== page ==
• A 434MHz Receiver Module (Datasheet).
  • An ATmega328P-PU receiving input from the RF module, controlling the H-bridges and lights (just bright LEDs for headlights, turn signals, brakes and reverse).
  • Two separate battery sets with grounds connected, for powering the motors and the controller board:
    • 4x NiMH AA for the controller board (powering the MCU, RF receiver and LEDs)
    • 6x NiMH AA for the motors (ground connected to the other battery set).

Below are the board schematics and design.

Car electronics schematics

Car electronics board


The controller has these components:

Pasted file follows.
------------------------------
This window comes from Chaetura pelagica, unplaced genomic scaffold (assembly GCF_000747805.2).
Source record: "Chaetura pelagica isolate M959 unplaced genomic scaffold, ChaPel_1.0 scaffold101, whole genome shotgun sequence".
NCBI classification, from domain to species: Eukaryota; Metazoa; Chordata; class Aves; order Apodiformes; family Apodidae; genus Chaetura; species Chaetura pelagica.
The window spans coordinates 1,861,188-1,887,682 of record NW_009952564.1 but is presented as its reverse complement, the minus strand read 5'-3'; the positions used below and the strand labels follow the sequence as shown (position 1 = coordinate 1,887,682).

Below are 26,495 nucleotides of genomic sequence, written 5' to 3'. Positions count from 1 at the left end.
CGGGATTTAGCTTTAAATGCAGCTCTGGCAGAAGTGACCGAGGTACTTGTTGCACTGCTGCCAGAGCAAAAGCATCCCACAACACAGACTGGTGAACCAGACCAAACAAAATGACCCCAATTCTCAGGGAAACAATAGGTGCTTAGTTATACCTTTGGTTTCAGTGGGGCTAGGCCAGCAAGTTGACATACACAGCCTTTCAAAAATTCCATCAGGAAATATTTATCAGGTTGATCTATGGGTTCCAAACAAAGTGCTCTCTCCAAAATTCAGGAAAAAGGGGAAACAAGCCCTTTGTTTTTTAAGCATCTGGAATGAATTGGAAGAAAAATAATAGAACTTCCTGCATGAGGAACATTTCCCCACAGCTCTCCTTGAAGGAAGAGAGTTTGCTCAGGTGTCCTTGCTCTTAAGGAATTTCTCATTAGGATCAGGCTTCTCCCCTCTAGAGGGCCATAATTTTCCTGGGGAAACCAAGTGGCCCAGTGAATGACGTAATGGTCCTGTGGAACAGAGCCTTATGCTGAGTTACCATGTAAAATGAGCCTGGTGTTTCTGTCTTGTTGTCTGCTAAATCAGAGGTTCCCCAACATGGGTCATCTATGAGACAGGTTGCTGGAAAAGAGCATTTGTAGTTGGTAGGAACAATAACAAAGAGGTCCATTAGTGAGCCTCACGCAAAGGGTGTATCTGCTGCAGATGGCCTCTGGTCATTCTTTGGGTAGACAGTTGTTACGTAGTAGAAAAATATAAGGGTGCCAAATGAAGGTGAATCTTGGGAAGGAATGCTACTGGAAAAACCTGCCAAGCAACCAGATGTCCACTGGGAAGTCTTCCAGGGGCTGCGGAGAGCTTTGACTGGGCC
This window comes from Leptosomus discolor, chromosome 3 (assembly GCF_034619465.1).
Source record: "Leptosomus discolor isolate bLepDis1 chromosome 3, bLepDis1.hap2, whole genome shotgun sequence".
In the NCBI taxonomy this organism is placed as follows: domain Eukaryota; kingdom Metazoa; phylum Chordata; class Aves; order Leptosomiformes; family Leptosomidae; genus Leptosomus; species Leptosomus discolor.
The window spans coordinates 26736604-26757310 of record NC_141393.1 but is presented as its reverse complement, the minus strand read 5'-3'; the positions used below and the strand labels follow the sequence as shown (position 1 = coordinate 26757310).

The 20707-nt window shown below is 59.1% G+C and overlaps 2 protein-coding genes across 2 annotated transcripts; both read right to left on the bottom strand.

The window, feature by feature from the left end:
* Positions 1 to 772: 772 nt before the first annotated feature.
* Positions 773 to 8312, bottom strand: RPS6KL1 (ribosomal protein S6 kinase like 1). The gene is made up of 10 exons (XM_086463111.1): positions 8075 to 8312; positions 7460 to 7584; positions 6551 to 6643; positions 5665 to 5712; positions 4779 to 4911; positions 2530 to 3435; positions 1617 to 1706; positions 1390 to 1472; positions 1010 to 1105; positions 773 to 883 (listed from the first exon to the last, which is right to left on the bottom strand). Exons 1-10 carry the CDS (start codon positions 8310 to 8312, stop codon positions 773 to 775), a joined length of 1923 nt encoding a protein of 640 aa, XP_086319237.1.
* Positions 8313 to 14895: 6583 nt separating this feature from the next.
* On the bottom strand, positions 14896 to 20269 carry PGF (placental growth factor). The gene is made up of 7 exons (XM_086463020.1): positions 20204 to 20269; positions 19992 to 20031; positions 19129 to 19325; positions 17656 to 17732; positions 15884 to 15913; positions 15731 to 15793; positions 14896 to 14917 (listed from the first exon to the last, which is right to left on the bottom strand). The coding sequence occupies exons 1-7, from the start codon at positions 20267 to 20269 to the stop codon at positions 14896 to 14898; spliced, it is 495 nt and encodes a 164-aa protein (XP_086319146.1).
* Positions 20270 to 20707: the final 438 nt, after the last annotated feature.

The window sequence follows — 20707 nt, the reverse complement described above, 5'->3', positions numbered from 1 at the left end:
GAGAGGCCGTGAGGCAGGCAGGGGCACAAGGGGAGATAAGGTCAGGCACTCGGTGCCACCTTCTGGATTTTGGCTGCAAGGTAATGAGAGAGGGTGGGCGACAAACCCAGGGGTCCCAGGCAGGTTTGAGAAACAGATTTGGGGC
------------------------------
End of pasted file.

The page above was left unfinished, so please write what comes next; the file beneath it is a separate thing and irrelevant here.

• A 434MHz Transmitter Module (Datasheet).
  • An ATmega328P-PU receiving input from two pots that represent forward/backward motion and steering and sending the coded commands to the car using the TX module.
  • 4x NiMH AA for the controller board (powering the MCU and RF transmitter)

The controller schematics and board design are below.

Controller schematic

Controller board


I made up a simple transmission protocol to send the commands from the controller to the car, which consists of sending 4 bytes:

| Car address | Forward/Reverse position | Left/Right position | Headlights On/Off |

The meaning of each byte is the following:

  • Car address is just to avoid conflict with other RF receivers I have around the house (all other transmitters are off when I'm doing this troubleshoot)
  • Forward/Reverse position is a number from 0 to 100 representing whether the car should go backward (0), forward (100), remain stopped (50) or anything in between.